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Source: wikimedia commons

Patterning refers to the meaningful process of organizing, coding, and categorizing information in the brain. It is through the patterns constructed and stored in neural networks that our brains recognize and find relevance in the millions of bits of sensory input received every second. The greater your child’s prior experiences in sorting information into categories, the greater her chances of finding these meaningful patterns in new information. When you provide your child with a rich environment, interesting experiences, and sorting (categorizing) activities, you help her build her useful patterning tools.

Develop Prereading Skills with Patterning in Young Children

Two skills highly correlated with future reading proficiency are exposure to parents who read for personal pleasure and early phonemic awareness. When your child sees you reading for pleasure and you share interesting facts or part of a story with her, she sees that reading is fun. When you show her how you use reading to follow a recipe or assemble a toy, she learns that reading is valuable.

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Source: wikimedia commons

Phonemic awareness is a bit trickier. It concerns your child developing the understanding that letters have associated sounds. Phonics involves connecting sounds with specific letters or groups of letters (that is, that the sound /k/ can be represented by c, k, or ck spellings). Phonemic awareness starts when you read to your child and at times point to the words as you read them. This lets your child see that the letters symbolize sounds. The best activities to increase the development of phonemic awareness, and later phonics and word recognition, in young children are patterning games.

With strong patterning skills, your child will be able to recognize and remember the patterns found in letters, words, and sentence structures needed to become a proficient reader. Learning to observe carefully is the first step toward building strong patterning skills in your young child.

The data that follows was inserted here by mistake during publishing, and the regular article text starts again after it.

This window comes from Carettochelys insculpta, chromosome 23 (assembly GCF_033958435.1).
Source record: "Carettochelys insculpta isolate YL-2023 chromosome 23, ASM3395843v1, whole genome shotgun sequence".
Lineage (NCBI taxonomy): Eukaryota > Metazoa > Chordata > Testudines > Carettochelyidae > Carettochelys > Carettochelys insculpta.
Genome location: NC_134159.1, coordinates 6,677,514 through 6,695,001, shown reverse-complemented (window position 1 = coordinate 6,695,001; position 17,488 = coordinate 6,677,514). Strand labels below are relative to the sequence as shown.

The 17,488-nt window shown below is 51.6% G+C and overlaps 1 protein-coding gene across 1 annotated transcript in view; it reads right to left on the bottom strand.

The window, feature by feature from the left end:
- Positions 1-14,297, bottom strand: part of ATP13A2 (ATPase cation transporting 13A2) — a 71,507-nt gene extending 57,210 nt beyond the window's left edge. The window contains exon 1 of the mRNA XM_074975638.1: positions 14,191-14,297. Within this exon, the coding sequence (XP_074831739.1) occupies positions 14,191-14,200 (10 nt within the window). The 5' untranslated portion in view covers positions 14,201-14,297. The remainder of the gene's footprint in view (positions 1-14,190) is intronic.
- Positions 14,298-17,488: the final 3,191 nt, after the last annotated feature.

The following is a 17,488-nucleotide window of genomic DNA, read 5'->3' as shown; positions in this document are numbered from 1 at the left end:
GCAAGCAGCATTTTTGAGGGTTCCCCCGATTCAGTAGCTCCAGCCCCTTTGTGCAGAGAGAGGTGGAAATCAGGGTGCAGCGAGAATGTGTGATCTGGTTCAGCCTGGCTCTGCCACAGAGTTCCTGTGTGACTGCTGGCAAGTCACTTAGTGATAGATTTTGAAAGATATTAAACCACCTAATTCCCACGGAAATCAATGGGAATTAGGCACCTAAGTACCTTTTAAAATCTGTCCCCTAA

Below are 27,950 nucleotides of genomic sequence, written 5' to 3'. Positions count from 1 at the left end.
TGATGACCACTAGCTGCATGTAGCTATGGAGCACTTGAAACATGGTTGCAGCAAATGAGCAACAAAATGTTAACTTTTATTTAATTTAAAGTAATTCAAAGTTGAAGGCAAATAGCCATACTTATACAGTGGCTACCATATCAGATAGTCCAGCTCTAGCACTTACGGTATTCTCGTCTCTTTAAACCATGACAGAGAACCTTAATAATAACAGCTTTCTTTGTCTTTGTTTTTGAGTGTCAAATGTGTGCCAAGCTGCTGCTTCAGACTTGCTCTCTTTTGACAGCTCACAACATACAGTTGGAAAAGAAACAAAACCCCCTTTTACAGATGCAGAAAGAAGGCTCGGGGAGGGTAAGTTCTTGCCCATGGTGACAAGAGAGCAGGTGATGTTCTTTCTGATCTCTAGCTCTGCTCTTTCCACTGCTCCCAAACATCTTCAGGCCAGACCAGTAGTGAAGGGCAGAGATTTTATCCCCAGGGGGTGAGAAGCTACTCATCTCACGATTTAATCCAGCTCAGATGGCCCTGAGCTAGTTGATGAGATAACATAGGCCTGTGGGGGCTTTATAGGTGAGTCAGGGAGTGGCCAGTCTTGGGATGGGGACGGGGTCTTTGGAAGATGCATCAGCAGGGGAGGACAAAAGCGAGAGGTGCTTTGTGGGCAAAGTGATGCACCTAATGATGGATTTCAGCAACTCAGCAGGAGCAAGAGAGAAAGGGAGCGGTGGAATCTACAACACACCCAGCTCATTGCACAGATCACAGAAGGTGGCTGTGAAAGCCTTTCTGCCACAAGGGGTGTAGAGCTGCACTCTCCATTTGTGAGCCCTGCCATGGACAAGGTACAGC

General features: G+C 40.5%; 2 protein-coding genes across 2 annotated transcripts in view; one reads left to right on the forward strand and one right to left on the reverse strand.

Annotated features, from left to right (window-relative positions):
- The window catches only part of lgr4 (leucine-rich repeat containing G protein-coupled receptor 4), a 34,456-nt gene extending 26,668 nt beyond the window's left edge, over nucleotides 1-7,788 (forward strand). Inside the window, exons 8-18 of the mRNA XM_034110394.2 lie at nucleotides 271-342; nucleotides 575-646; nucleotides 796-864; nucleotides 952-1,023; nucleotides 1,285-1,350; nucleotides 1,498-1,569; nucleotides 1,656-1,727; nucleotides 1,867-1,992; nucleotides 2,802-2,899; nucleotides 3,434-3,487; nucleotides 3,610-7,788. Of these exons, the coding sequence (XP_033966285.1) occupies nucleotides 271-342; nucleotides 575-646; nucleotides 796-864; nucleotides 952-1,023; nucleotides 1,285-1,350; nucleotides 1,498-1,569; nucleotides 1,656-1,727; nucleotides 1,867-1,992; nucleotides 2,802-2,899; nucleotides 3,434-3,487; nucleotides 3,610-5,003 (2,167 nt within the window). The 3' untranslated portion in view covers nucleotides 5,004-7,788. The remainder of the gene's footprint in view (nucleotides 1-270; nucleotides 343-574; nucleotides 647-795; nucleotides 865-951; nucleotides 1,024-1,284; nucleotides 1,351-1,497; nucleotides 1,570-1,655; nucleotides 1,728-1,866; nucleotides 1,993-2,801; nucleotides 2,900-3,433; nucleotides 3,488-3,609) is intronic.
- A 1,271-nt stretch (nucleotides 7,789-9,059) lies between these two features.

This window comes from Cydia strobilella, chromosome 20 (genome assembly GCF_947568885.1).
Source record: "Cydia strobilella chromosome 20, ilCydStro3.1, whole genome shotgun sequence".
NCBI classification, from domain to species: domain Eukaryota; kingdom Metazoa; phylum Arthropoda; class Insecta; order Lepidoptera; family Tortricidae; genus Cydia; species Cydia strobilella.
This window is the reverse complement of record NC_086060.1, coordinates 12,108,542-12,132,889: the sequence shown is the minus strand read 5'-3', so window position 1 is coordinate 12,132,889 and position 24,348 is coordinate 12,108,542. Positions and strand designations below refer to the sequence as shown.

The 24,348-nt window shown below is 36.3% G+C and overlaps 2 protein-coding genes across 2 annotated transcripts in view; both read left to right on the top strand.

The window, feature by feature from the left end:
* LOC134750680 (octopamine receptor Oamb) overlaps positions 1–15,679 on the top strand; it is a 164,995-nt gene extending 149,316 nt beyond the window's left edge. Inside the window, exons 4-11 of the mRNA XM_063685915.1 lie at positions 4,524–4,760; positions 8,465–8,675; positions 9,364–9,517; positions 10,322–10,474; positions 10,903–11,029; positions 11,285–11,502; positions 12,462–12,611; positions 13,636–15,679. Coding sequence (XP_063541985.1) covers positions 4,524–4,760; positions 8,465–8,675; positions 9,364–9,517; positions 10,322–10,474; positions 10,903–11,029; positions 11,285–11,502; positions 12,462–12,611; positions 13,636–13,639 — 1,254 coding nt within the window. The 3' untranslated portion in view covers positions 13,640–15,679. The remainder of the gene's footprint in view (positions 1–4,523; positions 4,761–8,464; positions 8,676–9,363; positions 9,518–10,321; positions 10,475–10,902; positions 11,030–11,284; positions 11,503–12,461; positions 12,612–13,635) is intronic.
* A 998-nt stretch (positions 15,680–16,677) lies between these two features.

Observation Activities

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Source: wikimedia commons hs bio

Your child needs to be a good observer in order to recognize patterns. Try using the following games to build your young child’s observation skills:

  • Play “Shape Hunt”: Ask your child to lead you around the house and point to all things that are circle shaped (or square, etc.).
  • “Color Detective”: As you drive together in the car, have your child say “red” each time he sees a red car. Then ask him to be on the lookout for another color.
  • “Vanishing Objects” Place a few household objects on a tray, and allow your child to examine them. Then ask him to close his eyes as you remove an object. When he opens his eyes, have him try to recall which object is missing. Gradually increase the number of objects on the tray as his skill improves.
  • “Eagle-eye” for details and change builds when you encourage close observation. Spend some time with your child observing the details of a leaf. Encourage her to tell you all the things she notices about the leaf. Try this with other objects indoors as well as in nature. Natural history museums with collections of rocks, butterflies, and bird eggs are great sources of objects that are similar but reveal differences upon closer observation.
  • “What’s Missing?” Read a very familiar story or poem aloud, and leave out a word or sentence. Make a game of asking your child to say, “I noticed” when you leave something out. After a few tries, give him the opportunity to recall the missing words. You’ll be building his memory skills along with his auditory observation.